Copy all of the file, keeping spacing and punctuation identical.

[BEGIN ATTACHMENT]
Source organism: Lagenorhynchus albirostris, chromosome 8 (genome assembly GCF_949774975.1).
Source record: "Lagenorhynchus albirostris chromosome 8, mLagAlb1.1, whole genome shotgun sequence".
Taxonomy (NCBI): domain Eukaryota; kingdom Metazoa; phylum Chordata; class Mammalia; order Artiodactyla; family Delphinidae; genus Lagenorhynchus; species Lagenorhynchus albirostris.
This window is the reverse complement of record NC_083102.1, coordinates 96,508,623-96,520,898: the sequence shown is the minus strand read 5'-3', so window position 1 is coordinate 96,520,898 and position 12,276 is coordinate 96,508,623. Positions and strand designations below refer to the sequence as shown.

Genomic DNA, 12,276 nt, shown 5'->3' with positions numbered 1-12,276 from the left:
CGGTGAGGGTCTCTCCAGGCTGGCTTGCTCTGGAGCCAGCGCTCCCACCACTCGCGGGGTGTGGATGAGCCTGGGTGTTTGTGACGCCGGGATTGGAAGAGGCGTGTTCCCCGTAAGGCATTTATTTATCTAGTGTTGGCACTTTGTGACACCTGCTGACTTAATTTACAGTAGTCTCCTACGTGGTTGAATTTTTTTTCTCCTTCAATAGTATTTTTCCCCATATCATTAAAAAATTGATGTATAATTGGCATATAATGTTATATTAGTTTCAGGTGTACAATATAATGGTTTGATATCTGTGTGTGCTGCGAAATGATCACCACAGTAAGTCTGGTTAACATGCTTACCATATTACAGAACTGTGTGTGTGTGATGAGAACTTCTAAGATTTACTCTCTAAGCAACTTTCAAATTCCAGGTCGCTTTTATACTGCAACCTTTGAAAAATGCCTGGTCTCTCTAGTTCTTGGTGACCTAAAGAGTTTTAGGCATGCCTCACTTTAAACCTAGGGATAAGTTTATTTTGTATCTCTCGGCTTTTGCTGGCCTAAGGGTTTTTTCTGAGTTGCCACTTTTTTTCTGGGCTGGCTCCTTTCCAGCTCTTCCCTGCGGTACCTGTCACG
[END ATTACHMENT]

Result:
Source organism: Lagenorhynchus albirostris, chromosome 8 (genome assembly GCF_949774975.1).
Source record: "Lagenorhynchus albirostris chromosome 8, mLagAlb1.1, whole genome shotgun sequence".
Taxonomy (NCBI): domain Eukaryota; kingdom Metazoa; phylum Chordata; class Mammalia; order Artiodactyla; family Delphinidae; genus Lagenorhynchus; species Lagenorhynchus albirostris.
This window is the reverse complement of record NC_083102.1, coordinates 96,508,623-96,520,898: the sequence shown is the minus strand read 5'-3', so window position 1 is coordinate 96,520,898 and position 12,276 is coordinate 96,508,623. Positions and strand designations below refer to the sequence as shown.

Genomic DNA, 12,276 nt, shown 5'->3' with positions numbered 1-12,276 from the left:
CGGTGAGGGTCTCTCCAGGCTGGCTTGCTCTGGAGCCAGCGCTCCCACCACTCGCGGGGTGTGGATGAGCCTGGGTGTTTGTGACGCCGGGATTGGAAGAGGCGTGTTCCCCGTAAGGCATTTATTTATCTAGTGTTGGCACTTTGTGACACCTGCTGACTTAATTTACAGTAGTCTCCTACGTGGTTGAATTTTTTTTCTCCTTCAATAGTATTTTTCCCCATATCATTAAAAAATTGATGTATAATTGGCATATAATGTTATATTAGTTTCAGGTGTACAATATAATGGTTTGATATCTGTGTGTGCTGCGAAATGATCACCACAGTAAGTCTGGTTAACATGCTTACCATATTACAGAACTGTGTGTGTGTGATGAGAACTTCTAAGATTTACTCTCTAAGCAACTTTCAAATTCCAGGTCGCTTTTATACTGCAACCTTTGAAAAATGCCTGGTCTCTCTAGTTCTTGGTGACCTAAAGAGTTTTAGGCATGCCTCACTTTAAACCTAGGGATAAGTTTATTTTGTATCTCTCGGCTTTTGCTGGCCTAAGGGTTTTTTCTGAGTTGCCACTTTTTTTCTGGGCTGGCTCCTTTCCAGCTCTTCCCTGCGGTACCTGTCACG